Written by Josh Philpot

June 27, 2012 at 3:51 pm

Interview for the Towers Newspaper

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I was interviewed this week by Garrett Wishall for the seminary newspaper about SBTS students being messengers for the SBC. You can read the article here.

I must confess that I am somewhat disenchanted by demoninational politics, which may or may not be apparent in the article. At the risk of sounding cynical I will refrain from elaborating on that point. What I hope to convey is that I love the church and think that the work of the IMB and NAMB (entities of the SBC) are absolutely necessary and needed (not to mention fruitful). Therefore, I gladly support the SBC and will continue to serve in the denomination as long as the Lord allows.

Written by Josh Philpot

June 18, 2009 at 2:08 pm

Posted in Ecclesiology, Seminary

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Reflections on Seminary part 5

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There are 10 things I want to recommend and conclude with. I’ll try to be candid:

  1. Success in seminary and growth as a future pastor is directly related to your involvement in the local church during seminary. I can’t stress this enough. It is and will always be a blessing for many students to attend large churches with awesome preachers. But the average student (not every student) attends this type of church each Sunday with little or no involvement, even though their intention is to be a pastor. My suggestion is to get out, go to one of the many dying and struggling churches in your area, and just volunteer to do anything to serve that church. I’ve learned more about being a pastor from Mike Thompson’s example, a servant-leader at Kenwood, than anyone else. Though not a deacon or elder, he just serves people with the love of Christ, which flows out of his relationship with God and sincere desire to see the church grow. Pastors are forged in environments like this, watching and emulating the unsung heroes around them, and they will inevitably become better pastors in gaining solid, shepherd-like experience by serving and loving the brothers in local church settings.
  2. Seminary life is difficult and ever-changing, so be prepared for anything. For example, since I began seminary in August of 2005 I got married, became a diabetic, acted in a musical, moved from Virginia to Kentucky with no job, went through the agonizing process of finding steady income, was hired at Kenwood as Pastor of Worship, hiked through the Grand Canyon, became an uncle to two nieces and one nephew, sustained the impact of two pastors leaving Kenwood, preached and taught consistently for one year while taking classes, was rejected as senior pastor of Kenwood by a small margin (though not rejected as Pastor of Worship), found out that I had Celiac disease, was accepted at SBTS into the PhD program for OT studies, and graduated in May of 2009. Nuts! Take some time, then, to pray with your wife or loved ones about the trials and temptations you might face during seminary. If possible, encourage your home church to pray for you consistently during this time as well.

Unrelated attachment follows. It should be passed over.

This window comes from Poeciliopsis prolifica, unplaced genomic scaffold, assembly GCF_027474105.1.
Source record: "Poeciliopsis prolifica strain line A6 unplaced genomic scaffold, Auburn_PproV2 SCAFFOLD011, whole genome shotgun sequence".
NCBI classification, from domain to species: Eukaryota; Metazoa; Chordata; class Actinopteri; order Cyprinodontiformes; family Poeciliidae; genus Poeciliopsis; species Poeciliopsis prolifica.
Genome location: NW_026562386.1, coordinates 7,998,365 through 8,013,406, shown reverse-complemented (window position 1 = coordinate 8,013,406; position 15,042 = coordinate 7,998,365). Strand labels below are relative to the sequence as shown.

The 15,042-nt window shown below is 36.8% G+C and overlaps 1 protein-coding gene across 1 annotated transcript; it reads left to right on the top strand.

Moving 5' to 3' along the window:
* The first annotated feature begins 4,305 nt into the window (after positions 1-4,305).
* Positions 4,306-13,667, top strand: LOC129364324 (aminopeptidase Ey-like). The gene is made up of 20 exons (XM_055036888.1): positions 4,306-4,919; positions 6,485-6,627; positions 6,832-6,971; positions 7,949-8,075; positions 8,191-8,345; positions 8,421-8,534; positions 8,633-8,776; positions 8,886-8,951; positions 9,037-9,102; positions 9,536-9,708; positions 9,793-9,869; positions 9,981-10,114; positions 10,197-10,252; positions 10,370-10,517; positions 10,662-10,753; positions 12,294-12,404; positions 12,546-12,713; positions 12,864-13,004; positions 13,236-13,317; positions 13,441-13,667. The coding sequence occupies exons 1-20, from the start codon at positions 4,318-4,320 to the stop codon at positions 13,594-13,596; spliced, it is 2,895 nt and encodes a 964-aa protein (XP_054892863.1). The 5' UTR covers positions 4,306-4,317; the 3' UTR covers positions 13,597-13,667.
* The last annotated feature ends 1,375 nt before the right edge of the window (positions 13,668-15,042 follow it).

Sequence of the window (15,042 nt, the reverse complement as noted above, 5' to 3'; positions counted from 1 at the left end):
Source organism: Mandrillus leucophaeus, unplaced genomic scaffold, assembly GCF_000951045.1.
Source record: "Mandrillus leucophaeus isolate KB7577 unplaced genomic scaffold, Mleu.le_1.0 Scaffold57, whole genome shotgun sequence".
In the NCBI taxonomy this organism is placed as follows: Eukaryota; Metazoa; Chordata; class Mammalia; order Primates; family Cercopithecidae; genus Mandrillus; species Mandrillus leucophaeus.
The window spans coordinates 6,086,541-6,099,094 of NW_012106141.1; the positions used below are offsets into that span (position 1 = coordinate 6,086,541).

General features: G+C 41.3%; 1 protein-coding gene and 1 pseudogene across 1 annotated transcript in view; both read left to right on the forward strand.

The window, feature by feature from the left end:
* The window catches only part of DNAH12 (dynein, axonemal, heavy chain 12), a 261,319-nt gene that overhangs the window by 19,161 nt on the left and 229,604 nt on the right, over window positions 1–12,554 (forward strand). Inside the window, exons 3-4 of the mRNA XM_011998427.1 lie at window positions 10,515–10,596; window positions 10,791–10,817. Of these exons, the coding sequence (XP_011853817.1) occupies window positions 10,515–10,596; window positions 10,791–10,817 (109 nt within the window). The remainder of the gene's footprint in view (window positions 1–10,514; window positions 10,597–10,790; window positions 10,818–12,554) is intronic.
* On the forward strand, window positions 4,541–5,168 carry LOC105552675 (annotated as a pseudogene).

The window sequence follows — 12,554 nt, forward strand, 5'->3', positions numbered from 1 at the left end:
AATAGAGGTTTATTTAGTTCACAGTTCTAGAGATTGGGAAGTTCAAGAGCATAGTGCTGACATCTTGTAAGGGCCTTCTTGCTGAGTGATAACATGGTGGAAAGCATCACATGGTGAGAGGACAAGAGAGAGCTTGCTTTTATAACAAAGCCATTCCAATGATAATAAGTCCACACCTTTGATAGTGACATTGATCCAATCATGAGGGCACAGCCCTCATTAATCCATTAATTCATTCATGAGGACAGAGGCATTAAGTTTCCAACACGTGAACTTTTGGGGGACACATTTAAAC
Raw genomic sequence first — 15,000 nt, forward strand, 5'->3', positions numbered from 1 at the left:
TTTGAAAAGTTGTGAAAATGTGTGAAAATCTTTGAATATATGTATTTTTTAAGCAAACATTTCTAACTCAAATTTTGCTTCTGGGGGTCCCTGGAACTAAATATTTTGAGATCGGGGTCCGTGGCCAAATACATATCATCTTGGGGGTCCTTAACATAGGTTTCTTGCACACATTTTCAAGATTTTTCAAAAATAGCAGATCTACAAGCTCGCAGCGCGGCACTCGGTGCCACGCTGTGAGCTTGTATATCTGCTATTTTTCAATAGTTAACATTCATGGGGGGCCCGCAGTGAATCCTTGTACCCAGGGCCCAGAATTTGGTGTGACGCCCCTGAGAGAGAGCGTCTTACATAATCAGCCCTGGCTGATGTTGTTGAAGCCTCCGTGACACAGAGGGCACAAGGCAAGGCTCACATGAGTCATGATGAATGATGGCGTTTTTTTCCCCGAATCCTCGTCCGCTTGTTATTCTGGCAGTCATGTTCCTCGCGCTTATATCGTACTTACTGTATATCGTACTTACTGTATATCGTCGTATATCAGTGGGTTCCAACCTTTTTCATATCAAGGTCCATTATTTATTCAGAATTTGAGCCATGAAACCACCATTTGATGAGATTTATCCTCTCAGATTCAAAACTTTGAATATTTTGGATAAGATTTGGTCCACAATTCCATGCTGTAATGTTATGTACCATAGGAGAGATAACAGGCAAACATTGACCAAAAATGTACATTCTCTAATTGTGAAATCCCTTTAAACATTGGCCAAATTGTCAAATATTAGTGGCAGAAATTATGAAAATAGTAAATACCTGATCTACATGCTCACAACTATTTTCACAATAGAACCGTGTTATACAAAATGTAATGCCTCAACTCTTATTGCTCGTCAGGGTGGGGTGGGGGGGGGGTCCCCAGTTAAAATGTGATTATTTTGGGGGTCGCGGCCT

3. On the flip side, seminary life is rewarding and life-changing. For instance, I learned a ton, had the privilege of preaching and teaching the Gospel at Kenwood, had the honor of sitting in class under some of the greatest evangelical scholars of our time, and was able to pay for tuition and books debt free. Through all of this I grew steadily as a Christian and my love for the Gospel and for the church is much greater than when I first arrived.
  4. Take as many Bible classes as possible, and intersperse practical ministry classes within them each semester. What I mean is to take Hebrew, Greek, Theology and Exegesis courses every semester while taking maybe one class like “Ministry of Leadership” or “Preaching” along side of them. This way you will be able to directly see the correlation between theology and the ministry of the local church. Also, if you have the time, sit in or audit a number of classes. As mentioned in a previous post, I audited something like 27 credit hours, which means that I got all the lectures and notes for classes and didn’t have to do the work. For me this was a engaging and fruitful academic experience. So do your best to make the most out of your time in seminary. Learn as much as you can.